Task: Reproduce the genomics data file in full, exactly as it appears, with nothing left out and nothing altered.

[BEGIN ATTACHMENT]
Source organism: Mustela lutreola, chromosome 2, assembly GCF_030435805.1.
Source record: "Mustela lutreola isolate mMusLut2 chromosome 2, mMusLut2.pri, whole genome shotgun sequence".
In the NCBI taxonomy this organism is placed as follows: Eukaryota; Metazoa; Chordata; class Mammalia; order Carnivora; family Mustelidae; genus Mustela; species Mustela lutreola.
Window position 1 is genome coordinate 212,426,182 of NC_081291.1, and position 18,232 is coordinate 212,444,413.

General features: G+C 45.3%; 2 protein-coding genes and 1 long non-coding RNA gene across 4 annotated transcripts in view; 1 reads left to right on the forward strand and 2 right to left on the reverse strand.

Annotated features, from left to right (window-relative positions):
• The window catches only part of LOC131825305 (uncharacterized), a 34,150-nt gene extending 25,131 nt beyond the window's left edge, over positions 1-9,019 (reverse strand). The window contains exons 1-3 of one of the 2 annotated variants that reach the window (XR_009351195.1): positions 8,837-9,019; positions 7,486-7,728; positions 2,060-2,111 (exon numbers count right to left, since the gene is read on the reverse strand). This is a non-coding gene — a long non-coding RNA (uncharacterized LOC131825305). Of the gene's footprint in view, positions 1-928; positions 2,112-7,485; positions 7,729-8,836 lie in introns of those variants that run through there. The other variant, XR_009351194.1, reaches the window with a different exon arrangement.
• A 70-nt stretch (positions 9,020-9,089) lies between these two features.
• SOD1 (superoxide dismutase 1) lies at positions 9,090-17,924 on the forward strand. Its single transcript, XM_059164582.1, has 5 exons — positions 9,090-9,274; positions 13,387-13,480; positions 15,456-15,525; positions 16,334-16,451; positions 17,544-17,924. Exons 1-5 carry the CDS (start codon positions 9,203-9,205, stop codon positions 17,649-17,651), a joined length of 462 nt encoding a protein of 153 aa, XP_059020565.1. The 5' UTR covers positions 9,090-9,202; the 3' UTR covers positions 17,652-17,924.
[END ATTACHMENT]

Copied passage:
Source organism: Mustela lutreola, chromosome 2, assembly GCF_030435805.1.
Source record: "Mustela lutreola isolate mMusLut2 chromosome 2, mMusLut2.pri, whole genome shotgun sequence".
In the NCBI taxonomy this organism is placed as follows: Eukaryota; Metazoa; Chordata; class Mammalia; order Carnivora; family Mustelidae; genus Mustela; species Mustela lutreola.
Window position 1 is genome coordinate 212,426,182 of NC_081291.1, and position 18,232 is coordinate 212,444,413.

General features: G+C 45.3%; 2 protein-coding genes and 1 long non-coding RNA gene across 4 annotated transcripts in view; 1 reads left to right on the forward strand and 2 right to left on the reverse strand.

Annotated features, from left to right (window-relative positions):
• The window catches only part of LOC131825305 (uncharacterized), a 34,150-nt gene extending 25,131 nt beyond the window's left edge, over positions 1-9,019 (reverse strand). The window contains exons 1-3 of one of the 2 annotated variants that reach the window (XR_009351195.1): positions 8,837-9,019; positions 7,486-7,728; positions 2,060-2,111 (exon numbers count right to left, since the gene is read on the reverse strand). This is a non-coding gene — a long non-coding RNA (uncharacterized LOC131825305). Of the gene's footprint in view, positions 1-928; positions 2,112-7,485; positions 7,729-8,836 lie in introns of those variants that run through there. The other variant, XR_009351194.1, reaches the window with a different exon arrangement.
• A 70-nt stretch (positions 9,020-9,089) lies between these two features.
• SOD1 (superoxide dismutase 1) lies at positions 9,090-17,924 on the forward strand. Its single transcript, XM_059164582.1, has 5 exons — positions 9,090-9,274; positions 13,387-13,480; positions 15,456-15,525; positions 16,334-16,451; positions 17,544-17,924. Exons 1-5 carry the CDS (start codon positions 9,203-9,205, stop codon positions 17,649-17,651), a joined length of 462 nt encoding a protein of 153 aa, XP_059020565.1. The 5' UTR covers positions 9,090-9,202; the 3' UTR covers positions 17,652-17,924.